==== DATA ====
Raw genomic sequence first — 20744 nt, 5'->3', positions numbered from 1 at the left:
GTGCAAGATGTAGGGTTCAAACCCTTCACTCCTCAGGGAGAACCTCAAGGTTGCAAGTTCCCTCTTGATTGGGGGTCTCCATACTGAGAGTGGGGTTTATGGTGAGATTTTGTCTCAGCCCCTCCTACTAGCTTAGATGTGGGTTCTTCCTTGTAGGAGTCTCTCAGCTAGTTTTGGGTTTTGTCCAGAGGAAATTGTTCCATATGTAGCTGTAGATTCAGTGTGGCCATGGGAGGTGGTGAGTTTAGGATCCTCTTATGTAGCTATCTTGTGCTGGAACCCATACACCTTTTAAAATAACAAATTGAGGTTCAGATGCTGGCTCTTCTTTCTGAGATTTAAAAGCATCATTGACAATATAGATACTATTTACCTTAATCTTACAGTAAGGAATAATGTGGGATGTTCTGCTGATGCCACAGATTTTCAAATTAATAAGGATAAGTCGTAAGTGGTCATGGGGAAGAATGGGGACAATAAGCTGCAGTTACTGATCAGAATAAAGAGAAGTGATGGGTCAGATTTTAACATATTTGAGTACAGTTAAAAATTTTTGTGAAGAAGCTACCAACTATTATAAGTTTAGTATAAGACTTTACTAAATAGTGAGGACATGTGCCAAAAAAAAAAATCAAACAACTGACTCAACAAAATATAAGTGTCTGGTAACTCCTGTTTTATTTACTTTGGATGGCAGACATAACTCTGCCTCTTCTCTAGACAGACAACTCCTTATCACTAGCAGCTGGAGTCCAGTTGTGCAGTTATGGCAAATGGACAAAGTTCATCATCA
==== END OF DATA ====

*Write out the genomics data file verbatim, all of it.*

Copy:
Raw genomic sequence first — 20744 nt, 5'->3', positions numbered from 1 at the left:
GTGCAAGATGTAGGGTTCAAACCCTTCACTCCTCAGGGAGAACCTCAAGGTTGCAAGTTCCCTCTTGATTGGGGGTCTCCATACTGAGAGTGGGGTTTATGGTGAGATTTTGTCTCAGCCCCTCCTACTAGCTTAGATGTGGGTTCTTCCTTGTAGGAGTCTCTCAGCTAGTTTTGGGTTTTGTCCAGAGGAAATTGTTCCATATGTAGCTGTAGATTCAGTGTGGCCATGGGAGGTGGTGAGTTTAGGATCCTCTTATGTAGCTATCTTGTGCTGGAACCCATACACCTTTTAAAATAACAAATTGAGGTTCAGATGCTGGCTCTTCTTTCTGAGATTTAAAAGCATCATTGACAATATAGATACTATTTACCTTAATCTTACAGTAAGGAATAATGTGGGATGTTCTGCTGATGCCACAGATTTTCAAATTAATAAGGATAAGTCGTAAGTGGTCATGGGGAAGAATGGGGACAATAAGCTGCAGTTACTGATCAGAATAAAGAGAAGTGATGGGTCAGATTTTAACATATTTGAGTACAGTTAAAAATTTTTGTGAAGAAGCTACCAACTATTATAAGTTTAGTATAAGACTTTACTAAATAGTGAGGACATGTGCCAAAAAAAAAAATCAAACAACTGACTCAACAAAATATAAGTGTCTGGTAACTCCTGTTTTATTTACTTTGGATGGCAGACATAACTCTGCCTCTTCTCTAGACAGACAACTCCTTATCACTAGCAGCTGGAGTCCAGTTGTGCAGTTATGGCAAATGGACAAAGTTCATCATCA